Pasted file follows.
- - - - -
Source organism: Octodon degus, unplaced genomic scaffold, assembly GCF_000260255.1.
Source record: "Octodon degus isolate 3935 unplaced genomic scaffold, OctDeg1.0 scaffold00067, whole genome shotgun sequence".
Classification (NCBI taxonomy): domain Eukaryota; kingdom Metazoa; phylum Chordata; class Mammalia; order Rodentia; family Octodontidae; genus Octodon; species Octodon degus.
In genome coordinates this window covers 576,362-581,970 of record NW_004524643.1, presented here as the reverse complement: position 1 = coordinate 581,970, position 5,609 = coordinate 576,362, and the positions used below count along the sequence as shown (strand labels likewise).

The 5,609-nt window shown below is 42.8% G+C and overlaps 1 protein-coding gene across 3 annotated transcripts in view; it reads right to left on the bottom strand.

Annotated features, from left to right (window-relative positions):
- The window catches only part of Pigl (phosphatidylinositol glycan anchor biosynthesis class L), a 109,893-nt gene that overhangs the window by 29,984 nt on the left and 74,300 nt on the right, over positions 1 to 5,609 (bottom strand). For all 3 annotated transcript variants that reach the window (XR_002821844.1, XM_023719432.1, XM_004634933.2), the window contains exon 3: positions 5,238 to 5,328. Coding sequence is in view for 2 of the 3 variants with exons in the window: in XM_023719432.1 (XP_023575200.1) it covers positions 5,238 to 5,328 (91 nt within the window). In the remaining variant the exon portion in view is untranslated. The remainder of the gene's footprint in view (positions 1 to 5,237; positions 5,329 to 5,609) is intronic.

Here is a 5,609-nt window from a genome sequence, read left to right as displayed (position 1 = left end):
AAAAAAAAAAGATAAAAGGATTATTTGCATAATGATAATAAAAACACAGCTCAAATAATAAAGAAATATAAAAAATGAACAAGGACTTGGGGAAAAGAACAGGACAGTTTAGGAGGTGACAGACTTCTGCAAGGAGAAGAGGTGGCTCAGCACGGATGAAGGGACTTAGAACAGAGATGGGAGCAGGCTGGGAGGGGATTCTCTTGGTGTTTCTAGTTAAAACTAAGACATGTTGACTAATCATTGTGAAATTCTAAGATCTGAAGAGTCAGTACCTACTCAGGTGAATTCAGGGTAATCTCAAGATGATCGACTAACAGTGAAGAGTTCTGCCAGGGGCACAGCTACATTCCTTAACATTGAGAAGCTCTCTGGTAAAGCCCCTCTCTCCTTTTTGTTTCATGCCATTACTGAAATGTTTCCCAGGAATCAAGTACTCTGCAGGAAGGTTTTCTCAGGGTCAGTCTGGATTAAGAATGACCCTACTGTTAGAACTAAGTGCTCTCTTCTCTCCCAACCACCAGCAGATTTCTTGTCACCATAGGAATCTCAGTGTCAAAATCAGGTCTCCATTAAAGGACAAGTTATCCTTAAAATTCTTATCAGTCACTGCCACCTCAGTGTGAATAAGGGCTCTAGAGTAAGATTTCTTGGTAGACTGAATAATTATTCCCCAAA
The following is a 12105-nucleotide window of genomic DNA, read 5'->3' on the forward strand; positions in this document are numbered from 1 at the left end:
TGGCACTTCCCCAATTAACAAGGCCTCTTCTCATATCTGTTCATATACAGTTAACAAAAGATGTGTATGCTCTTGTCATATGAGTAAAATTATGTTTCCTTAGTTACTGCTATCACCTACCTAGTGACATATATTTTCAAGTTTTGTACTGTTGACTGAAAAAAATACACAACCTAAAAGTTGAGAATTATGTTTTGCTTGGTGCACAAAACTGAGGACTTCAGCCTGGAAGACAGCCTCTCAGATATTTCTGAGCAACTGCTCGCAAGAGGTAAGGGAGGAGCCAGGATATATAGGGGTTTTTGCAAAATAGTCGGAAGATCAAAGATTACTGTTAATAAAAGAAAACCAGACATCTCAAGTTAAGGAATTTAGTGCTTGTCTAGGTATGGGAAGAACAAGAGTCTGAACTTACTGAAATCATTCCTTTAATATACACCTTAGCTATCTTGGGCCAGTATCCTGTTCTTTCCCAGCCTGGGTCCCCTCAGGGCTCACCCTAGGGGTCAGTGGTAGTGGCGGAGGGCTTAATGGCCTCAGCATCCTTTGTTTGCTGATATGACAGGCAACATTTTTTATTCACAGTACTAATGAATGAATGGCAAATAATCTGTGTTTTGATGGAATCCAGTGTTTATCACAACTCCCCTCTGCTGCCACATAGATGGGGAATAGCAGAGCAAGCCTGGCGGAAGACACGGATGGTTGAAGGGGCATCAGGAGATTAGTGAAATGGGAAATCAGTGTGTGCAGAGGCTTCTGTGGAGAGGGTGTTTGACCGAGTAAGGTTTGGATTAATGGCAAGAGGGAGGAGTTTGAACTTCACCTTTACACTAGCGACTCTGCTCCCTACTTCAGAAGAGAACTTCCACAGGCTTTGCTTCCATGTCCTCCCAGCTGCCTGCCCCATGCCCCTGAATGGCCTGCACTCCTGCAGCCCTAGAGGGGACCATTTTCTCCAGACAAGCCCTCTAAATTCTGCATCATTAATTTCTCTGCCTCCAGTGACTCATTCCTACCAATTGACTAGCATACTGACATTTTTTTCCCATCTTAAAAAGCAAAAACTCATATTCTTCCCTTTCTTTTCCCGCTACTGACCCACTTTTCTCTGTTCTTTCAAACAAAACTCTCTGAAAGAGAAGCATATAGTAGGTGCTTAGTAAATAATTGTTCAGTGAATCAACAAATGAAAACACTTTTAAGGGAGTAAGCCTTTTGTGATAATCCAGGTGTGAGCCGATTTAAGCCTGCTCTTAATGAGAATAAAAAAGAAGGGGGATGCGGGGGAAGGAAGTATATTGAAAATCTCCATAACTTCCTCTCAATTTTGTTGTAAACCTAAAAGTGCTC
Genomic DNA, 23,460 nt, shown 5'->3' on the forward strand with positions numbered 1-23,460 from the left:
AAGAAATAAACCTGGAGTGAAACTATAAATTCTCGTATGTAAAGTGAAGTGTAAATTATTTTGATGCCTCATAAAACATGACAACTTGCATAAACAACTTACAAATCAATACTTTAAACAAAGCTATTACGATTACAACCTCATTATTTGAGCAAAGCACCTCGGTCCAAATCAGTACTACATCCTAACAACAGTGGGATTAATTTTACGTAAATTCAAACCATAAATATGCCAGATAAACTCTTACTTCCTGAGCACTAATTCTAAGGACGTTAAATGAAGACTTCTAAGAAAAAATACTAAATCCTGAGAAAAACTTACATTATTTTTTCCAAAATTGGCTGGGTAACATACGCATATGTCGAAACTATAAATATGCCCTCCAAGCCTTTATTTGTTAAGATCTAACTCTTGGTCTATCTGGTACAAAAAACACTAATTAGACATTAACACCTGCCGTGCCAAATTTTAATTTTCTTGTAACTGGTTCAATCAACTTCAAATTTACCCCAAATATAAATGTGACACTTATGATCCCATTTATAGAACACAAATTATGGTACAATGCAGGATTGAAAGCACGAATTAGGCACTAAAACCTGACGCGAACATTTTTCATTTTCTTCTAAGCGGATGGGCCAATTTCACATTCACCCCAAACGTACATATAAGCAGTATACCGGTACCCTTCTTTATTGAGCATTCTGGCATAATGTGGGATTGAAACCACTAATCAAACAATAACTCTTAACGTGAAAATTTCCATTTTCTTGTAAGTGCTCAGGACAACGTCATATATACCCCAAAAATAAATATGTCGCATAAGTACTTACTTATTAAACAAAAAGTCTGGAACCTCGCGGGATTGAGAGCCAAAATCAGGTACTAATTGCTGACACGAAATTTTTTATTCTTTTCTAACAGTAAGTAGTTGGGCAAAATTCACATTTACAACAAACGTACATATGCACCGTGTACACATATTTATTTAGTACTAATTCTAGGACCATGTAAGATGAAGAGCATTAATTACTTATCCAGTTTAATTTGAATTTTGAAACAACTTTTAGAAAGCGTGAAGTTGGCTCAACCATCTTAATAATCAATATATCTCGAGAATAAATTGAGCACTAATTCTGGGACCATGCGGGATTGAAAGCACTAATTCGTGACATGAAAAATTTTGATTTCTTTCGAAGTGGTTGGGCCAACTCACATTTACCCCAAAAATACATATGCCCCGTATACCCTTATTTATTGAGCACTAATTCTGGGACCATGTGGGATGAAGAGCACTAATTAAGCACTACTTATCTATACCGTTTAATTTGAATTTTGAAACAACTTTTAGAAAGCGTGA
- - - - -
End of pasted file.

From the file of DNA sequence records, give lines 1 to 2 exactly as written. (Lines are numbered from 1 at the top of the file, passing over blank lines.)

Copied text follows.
Source organism: Octodon degus, unplaced genomic scaffold, assembly GCF_000260255.1.
Source record: "Octodon degus isolate 3935 unplaced genomic scaffold, OctDeg1.0 scaffold00067, whole genome shotgun sequence".